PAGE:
The Finnish Food Authority is ordering all foxes and raccoon dogs to be culled at fur farms with diagnosed avian influenza infections. All mink at infected farms were ordered to be culled earlier. The culling order is based on protecting human health.
The avian influenza viruses isolated from infected fur animals have been sequenced, which allows examining the genome of the virus and changes to it. The results of the sequencing support the suspicion that the virus also has spread between the fur animals and not only from birds to the fur animals. In addition to droplet transmission, the virus can spread between animals through contact with the secreta (saliva in particular) or feed of the animals, or contaminated litter and animal care equipment. It is often impossible to reliably determine the route of transmission.
The longer the virus can circulate in other mammals, the higher risk of the virus mutating into a strain that can infect humans. Worrying mutations that make it easier for the virus to transfer between mammals have been found in the genome of the strains isolated from the animals of six fur farms. These mutations have been found in mink, foxes and raccoon dogs. Studies on the virus strains at fur farms continue in collaboration with the European Union Reference Laboratory for Avian Influenza.
The symptoms of animals infected with the avian influenza vary from mild to severe, and the infection can also be asymptomatic. It is therefore important that fur farms with no symptomatic animals are also subjected to inspections. For fur farms with a detected infection, sufficiently proving that the infection is eradicated would require such a large number of samples that it is not possible in practice. Hidden infections of asymptomatic animals would also cause a risk to the occupational health of employees during pelting, and the risk of spillover to humans would continue after pelting season as well.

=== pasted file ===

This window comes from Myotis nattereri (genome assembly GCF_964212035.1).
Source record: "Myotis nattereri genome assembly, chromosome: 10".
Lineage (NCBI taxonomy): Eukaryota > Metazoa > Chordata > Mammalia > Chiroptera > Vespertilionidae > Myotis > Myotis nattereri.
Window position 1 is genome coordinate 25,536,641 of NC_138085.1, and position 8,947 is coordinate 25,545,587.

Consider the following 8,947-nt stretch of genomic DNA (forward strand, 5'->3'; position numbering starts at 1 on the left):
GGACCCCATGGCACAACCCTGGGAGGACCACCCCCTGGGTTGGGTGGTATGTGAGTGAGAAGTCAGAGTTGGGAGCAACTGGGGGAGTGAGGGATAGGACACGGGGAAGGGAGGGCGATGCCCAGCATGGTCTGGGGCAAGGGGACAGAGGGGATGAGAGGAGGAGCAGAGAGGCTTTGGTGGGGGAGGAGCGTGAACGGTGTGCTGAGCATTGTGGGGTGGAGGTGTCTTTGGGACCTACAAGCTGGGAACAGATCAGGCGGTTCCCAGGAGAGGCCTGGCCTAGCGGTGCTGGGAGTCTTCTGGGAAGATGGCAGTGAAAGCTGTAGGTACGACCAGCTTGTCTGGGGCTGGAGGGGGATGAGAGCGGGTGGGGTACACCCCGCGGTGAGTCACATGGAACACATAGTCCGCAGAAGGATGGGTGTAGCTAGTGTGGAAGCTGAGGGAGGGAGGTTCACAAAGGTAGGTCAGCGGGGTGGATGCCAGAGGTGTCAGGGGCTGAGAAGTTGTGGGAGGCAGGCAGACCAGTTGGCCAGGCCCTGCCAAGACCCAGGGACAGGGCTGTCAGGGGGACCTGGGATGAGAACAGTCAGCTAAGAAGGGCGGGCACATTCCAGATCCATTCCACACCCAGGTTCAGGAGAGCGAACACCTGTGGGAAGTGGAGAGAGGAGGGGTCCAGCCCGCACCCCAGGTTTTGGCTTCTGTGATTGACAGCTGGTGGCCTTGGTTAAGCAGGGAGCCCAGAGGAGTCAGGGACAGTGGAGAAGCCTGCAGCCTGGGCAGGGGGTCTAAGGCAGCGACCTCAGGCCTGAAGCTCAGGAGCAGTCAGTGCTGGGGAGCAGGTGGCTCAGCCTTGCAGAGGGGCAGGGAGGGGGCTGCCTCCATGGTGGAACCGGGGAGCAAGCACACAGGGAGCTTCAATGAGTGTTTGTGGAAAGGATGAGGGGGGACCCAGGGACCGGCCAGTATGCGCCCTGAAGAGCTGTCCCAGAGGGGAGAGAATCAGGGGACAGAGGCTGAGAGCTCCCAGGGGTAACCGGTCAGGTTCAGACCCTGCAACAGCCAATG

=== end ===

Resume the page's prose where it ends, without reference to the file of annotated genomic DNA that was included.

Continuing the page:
The new termination decisions issued by the Finnish Food Authority apply to approximately 115,000 animals, of which 109,000 are foxes and 6,000 raccoon dogs. In addition, the Finnish Food Authority previously issued the culling order of some 135,000 animals, of which 50,000 were mink, 79,000 foxes and 6,000 raccoon dogs. So far, avian influenza infections have been found at 26 fur farms in Ostrobothnia. Of these, all animals in 11 farms and some of the animals in five farms have been ordered to be culled. In addition, 10 farms have not been subjected to a culling order. The current culling order applies to all the remaining animals at these farms.
Previously, termination decisions concerning foxes and raccoon dogs were made on a case-by-case basis. The scale and the severity of the symptoms of the infected farm animals were considered when making the decisions.
Terhi Laaksonen, Director, tel. +358 29 520 4530 (Animal Health and Medication)
Research Professor Tuija Gadd, tel. +358 29 520 4183 (virological studies)
Zoonoses on Finnish fur farms – risk profile (pdf)
More information on the risk to human health of avian influenza (Finnish Institute for Health and Welfare, in Finnish and Swedish only)
Instructions of the Finnish Institute of Occupational Health on protection against an avian influenza infection (in Finnish and Swedish only)